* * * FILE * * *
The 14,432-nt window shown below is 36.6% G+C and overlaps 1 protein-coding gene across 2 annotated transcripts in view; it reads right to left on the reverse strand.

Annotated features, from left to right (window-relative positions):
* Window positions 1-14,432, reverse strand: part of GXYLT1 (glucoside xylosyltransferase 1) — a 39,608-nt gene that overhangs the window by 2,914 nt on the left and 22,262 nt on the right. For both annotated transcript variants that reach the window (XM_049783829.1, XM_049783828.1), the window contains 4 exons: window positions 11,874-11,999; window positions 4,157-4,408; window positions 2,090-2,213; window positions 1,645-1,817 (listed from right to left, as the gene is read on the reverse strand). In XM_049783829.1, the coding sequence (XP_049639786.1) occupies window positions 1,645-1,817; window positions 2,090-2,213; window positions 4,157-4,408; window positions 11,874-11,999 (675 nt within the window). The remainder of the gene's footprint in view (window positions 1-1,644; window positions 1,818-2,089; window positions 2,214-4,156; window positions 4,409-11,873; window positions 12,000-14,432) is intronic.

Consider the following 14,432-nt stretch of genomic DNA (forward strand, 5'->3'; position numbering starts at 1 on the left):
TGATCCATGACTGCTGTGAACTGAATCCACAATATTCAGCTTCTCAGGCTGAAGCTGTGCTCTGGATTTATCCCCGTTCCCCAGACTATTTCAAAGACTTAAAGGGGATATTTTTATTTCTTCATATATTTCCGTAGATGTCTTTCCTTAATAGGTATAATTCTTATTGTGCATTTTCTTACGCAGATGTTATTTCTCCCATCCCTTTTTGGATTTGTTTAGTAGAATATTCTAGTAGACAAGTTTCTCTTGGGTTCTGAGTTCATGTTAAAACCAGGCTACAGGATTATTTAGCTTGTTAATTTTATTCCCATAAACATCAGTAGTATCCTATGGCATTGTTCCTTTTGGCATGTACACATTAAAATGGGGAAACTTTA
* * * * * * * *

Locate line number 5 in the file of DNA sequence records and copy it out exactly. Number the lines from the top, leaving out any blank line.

TGATCCATGACTGCTGTGAACTGAATCCACAATATTCAGCTTCTCAGGCTGAAGCTGTGCTCTGGATTTATCCCCGTTCCCCAGACTATTTCAAAGACTTAAAGGGGATATTTTTATTTCTTCATATATTTCCGTAGATGTCTTTCCTTAATAGGTATAATTCTTATTGTGCATTTTCTTACGCAGATGTTATTTCTCCCATCCCTTTTTGGATTTGTTTAGTAGAATATTCTAGTAGACAAGTTTCTCTTGGGTTCTGAGTTCATGTTAAAACCAGGCTACAGGATTATTTAGCTTGTTAATTTTATTCCCATAAACATCAGTAGTATCCTATGGCATTGTTCCTTTTGGCATGTACACATTAAAATGGGGAAACTTTA